Nelson sought to force the Mountain View Whisman School District to change the language of the supporting literature for Measure G — a $198 million parcel tax-supported bond for improving schools set to appear on the June 5 ballot. According to Nelson, the district was trying to scare the public into supporting the measure by overstating the risk of asbestos and lead at district schools.
When reached by the Voice, Nelson said he had no comment on the denial of his challenge.
Nelson's challenge was denied for not being timely, because the district presented evidence countering Nelson's claims and a "petitioner's belief is an inadequate basis for a writ," according to Judge McKenny's notes, which Goldman sent to the Voice.
The district-drafted argument in favor of Measure G, submitted to the county's registrar of voters and set to appear in voter guides, states that the $198 million bond is needed to make improvements and upgrades to schools and facilities throughout the district for various reasons — including to make schools "safe from asbestos, lead and other hazards."
Nelson's maintained that the inclusion of those two words — "lead" and "asbestos" — was intended to "purposefully mislead" the public. He claims that the school board has greatly exaggerated the risk posed by asbestos and lead paint in older school buildings as a scare tactic aimed at garnering voter support.
Goldman denied all of Nelson's accusations, and said district lawyers made their case to the court and McKenney put a stop to Nelson's legal action.
Measure G, should it pass, will be supported by area homeowners who would pay up to $30 per $100,000 of assessed property value. It requires a yes vote of 55 percent to pass. It would come on top of Measure C, the eight-year, $3 million voter-approved parcel tax that went into effect in 2009. Depending on parcel size, property owners are assessed anywhere from nearly $150 to over $1,000 a year under Measure C.
For his part, Nelson said he was never opposed to the school district getting that money. Nor was he against the taxpayers footing the bill. Nelson insists he only felt the community needed to be more involved in the process of deciding how the money would be spent.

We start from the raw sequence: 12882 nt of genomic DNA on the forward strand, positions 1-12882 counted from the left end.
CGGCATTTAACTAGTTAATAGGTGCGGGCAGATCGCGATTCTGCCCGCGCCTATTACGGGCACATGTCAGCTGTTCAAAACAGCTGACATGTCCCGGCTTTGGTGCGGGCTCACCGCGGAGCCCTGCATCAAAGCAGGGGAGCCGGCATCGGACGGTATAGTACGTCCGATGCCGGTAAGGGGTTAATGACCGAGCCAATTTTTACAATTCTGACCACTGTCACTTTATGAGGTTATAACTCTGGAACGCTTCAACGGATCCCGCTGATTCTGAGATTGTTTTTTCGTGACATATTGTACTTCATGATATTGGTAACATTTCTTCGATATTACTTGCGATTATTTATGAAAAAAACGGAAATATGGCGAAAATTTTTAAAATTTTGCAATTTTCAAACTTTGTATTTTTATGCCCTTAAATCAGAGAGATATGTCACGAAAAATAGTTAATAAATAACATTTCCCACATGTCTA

Nelson complained that the district never put together a "7-11 committee" — a board composed of local citizens who would review the district's plans and ensure that the money generated from the bond measure was earmarked for projects the community agreed with. Though the district is not required to assemble such a committee before asking voters for a parcel tax, Nelson said, "It is best practices."
Goldman said it seemed that Nelson simply wanted to throw a wrench in the spokes of the process for some other reason. Goldman noted that Nelson had attacked the bond measure using other rhetoric before abandoning it to settle on the "lead and asbestos" argument.
"Mr. Nelson has let us know that he's willing to do anything to deny our students access to safe efficient and modern facilities," Goldman said. "This latest action demonstrates his willingness to file a frivolous lawsuit in order to impede the district's ability to renovate and upgrade student classrooms and facilities."
Goldman noted that fighting the lawsuit cost the district many hours of administrative and clerical time — gathering documents, hiring a law firm and having discussions with attorneys.
Nelson defended his legal action.
"I always advocate for schools, but it matters for me how the money is spent. ... "(This is) an OK bond. But we really need a great bond," he said.
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